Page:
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Jim Thomson

Senior Principal Oceanographer

Professor, Civil and Environmental Engineering

Email

jthomson@apl.washington.edu

Phone

206-616-0858

Research Interests

Environmental Fluid Mechanics, Ocean Surface Waves, Marine Renewable Energy (tidal and wave), Coastal and Nearshore Processes, Ocean Instrumentation

Biosketch

Dr. Thomson studies waves, currents, and turbulence by combining field observations and remote sensing techniques

Education

B.A. Physics, Middlebury College, 2000

Ph.D. Physical Oceanography, MIT/WHOI, 2006

Projects

Wave Glider Observations in the Southern Ocean

A Wave Glider autonomous surface vehicle will conduct a summer-season experiment to investigate ocean–shelf exchange on the West Antarctic Peninsula and frontal air–sea interaction over both the continental shelf and open ocean.

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4 Sep 2019

Southern Ocean climate change is at the heart of the ocean's response to anthropogenic forcing. Variations in South Polar atmospheric circulation patterns, fluctuations in the strength and position of the Antarctic Circumpolar Current, and the intertwining intermediate deep water cells of the oceanic meridional overturning circulation have important impacts on the rate of ocean carbon sequestration, biological productivity, and the transport of heat to the melting continental ice shelves.

Wave Measurements at Ocean Weather Station PAPA

As part of a larger project to understand the impact of surface waves on the ocean mixed layer, APL-UW is measuring waves at Ocean Weather Station Papa, a long-term observational site at N 50°, W 145°.

29 Aug 2019

Coastal Ocean Dynamics in the Arctic — CODA

Arctic coastlines are eroding at rates of meters per year. As the whole Arctic shifts into a modern epoch of seasonal ice cover and warmer temperatures, Arctic coastal processes are shifting, too. The overall goal of this research is to improve scientific understanding of wave–ice–ocean interactions along the Arctic coast, with particular attention to the oceanographic parameters that affect erosion.

8 Jan 2019

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Videos

Mapping Underwater Turbulence with Sound

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9 Apr 2018

To dock at a terminal, large Washington State ferries use their powerful engines to brake, generating a lot of turbulence. Doppler sonar instruments are capturing an accurate picture of the turbulence field during docking procedures and how it affects terminal structures and the seabed. This research is a collaborative effort between APL-UW and the UW College of Engineering, Department of Civil and Environmental Engineering.

Marine Renewable Energy: Kvichak River Project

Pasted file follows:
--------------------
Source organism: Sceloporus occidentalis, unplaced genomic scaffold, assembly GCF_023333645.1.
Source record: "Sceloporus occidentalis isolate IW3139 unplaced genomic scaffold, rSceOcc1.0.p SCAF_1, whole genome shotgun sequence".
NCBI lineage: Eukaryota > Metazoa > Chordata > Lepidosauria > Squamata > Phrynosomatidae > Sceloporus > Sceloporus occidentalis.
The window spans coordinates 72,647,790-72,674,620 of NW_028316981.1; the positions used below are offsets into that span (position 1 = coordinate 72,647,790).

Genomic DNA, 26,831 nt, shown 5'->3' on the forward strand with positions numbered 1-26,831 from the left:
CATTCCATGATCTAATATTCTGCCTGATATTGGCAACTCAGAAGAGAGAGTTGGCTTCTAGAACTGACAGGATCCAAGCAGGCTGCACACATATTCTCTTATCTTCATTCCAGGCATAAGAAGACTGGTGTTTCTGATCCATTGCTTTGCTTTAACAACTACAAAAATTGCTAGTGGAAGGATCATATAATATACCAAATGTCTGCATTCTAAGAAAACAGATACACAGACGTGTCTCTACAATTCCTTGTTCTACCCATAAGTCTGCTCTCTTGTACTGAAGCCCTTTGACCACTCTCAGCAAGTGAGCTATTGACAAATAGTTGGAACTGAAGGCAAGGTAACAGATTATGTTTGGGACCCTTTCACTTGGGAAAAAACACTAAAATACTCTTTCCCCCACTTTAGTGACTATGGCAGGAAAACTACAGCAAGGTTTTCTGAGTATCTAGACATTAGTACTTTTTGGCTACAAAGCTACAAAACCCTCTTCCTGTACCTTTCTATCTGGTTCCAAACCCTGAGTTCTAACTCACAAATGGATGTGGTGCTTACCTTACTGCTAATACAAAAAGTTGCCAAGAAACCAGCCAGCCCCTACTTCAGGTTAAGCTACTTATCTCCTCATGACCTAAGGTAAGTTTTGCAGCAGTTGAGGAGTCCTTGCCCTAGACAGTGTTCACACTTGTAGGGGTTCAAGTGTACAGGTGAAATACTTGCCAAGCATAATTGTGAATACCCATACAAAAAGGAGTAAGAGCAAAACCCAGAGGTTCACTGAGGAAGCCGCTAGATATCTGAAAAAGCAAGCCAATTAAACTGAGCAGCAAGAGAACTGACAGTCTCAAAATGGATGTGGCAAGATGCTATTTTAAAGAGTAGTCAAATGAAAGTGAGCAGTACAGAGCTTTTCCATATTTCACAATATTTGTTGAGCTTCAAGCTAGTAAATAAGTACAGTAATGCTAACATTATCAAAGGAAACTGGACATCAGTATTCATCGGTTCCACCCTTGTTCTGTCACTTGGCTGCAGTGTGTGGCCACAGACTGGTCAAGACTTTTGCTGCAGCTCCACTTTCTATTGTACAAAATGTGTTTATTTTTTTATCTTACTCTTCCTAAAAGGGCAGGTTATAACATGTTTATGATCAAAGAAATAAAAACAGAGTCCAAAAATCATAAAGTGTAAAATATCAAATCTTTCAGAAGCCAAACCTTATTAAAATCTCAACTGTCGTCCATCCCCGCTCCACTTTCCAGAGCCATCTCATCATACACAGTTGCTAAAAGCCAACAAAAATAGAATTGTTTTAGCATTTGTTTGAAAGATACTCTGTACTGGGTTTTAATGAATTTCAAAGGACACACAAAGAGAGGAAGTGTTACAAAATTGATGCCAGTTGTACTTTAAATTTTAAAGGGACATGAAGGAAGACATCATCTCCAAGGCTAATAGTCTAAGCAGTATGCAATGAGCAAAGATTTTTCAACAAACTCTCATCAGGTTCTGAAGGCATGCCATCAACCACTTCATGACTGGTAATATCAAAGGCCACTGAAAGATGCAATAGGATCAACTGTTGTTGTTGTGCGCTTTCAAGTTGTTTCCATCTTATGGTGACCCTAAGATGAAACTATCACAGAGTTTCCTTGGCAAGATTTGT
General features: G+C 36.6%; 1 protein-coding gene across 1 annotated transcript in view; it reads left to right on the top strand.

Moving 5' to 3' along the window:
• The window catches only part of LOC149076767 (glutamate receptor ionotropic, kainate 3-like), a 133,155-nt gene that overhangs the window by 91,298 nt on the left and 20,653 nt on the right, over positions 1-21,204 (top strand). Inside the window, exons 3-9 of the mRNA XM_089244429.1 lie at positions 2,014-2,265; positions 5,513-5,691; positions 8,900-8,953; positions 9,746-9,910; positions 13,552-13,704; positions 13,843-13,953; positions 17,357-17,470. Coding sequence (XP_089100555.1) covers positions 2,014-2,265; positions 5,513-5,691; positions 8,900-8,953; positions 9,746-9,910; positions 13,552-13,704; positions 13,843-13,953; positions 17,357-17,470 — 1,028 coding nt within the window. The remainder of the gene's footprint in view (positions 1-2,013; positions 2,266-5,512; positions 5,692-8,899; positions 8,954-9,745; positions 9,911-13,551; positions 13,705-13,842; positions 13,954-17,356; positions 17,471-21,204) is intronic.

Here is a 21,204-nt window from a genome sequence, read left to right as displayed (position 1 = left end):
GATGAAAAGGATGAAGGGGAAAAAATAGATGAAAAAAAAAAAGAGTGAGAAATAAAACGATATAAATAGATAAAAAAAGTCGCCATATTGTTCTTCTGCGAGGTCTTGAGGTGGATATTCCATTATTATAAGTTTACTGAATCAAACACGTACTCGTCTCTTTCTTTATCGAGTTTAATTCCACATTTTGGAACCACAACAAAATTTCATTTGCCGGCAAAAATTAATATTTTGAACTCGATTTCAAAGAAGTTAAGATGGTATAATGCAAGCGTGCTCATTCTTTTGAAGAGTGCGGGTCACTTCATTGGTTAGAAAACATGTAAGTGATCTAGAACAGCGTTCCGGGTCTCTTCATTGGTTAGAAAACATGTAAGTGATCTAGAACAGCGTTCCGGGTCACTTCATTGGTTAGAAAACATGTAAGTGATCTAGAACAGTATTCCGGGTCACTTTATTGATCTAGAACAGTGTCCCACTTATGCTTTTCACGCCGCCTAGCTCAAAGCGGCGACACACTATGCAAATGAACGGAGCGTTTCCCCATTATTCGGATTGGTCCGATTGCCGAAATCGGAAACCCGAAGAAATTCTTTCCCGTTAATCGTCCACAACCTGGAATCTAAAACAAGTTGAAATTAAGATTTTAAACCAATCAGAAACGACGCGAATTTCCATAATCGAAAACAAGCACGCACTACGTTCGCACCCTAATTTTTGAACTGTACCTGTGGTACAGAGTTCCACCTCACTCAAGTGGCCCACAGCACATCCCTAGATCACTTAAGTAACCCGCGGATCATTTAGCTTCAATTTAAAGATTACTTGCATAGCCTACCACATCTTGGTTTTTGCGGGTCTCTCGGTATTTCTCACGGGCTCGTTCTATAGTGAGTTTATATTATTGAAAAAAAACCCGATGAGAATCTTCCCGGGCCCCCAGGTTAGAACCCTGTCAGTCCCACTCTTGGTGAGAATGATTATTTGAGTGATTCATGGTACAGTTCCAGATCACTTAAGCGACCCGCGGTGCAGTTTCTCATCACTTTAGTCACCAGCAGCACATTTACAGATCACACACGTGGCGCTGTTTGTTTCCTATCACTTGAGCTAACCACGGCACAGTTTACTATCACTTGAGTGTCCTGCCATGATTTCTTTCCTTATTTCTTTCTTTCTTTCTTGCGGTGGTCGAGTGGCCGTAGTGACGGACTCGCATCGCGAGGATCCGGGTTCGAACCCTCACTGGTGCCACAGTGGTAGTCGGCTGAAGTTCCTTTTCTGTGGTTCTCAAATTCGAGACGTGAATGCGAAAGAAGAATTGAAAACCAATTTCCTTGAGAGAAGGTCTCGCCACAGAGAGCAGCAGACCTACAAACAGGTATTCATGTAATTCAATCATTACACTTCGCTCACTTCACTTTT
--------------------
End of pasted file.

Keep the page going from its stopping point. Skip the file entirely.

At a renewable energy site in the village of Igiugig, Alaska, an APL-UW and UW Mechanical Engineering team measured the flow around an electricity-generating turbine installed in the Kvichak River. They used modified SWIFT buoys and new technologies to measure the natural river turbulence as well as that produced by the turbine itself. The turbine has the capacity to generate a sizable share of the village's power needs.

25 Sep 2014

Ferry-Based Monitoring of Puget Sound Currents

Acoustic Doppler Current Profilers are installed on two Washington State Department of Transportation ferries to measure current velocities in a continuous transect along their routes. WSDOT ferries occupy strategic cross-sections where circulation and exchange of Puget Sound and Pacific Ocean waters occurs. A long and continuous time series will provide unprecedented measurements of water mass movement and transport between the basins.

9 May 2014

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Publications

2000-present and while at APL-UW

A unified breaking onset criterion for surface gravity water waves in arbitrary depth

Derakhti, M., J.T. Kirby, M.L. Banner, S.T. Grilli, and J. Thomson, "A unified breaking onset criterion for surface gravity water waves in arbitrary depth," J. Geophys. Res., 125, doi:10.1029/2019JC015886

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1 Jul 2020

We investigate the validity and robustness of the Barthelemy et al. (2018, https://doi.org/10.1017/jfm.2018.93) wave‐breaking onset prediction framework for surface gravity water waves in arbitrary water depth, including shallow water breaking over varying bathymetry. We show that the Barthelemy et al. (2018) breaking onset criterion, which they validated for deep and intermediate water depths, also segregates breaking crests from nonbreaking crests in shallow water, with subsequent breaking always following the exceedance of their proposed generic breaking threshold. We consider a number of representative wave types, including regular, irregular, solitary, and focused waves, shoaling over idealized bed topographies including an idealized bar geometry and a mildly to steeply sloping planar beach. Our results show that the new breaking onset criterion is capable of detecting single and multiple breaking events in time and space in arbitrary water depth. Further, we show that the new generic criterion provides improved skill for signaling imminent breaking onset, relative to the available kinematic or geometric breaking onset criteria in the literature. In particular, the new criterion is suitable for use in wave‐resolving models that cannot intrinsically detect the onset of wave breaking.

The evolution of a shallow front in the Arctic marginal ice zone

Brenner, S., L. Rainville, J. Thomson, and C. Lee, "The evolution of a shallow front in the Arctic marginal ice zone," Elem. Sci. Anth., 8, doi:10.1525/elementa.413, 2020.

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4 May 2020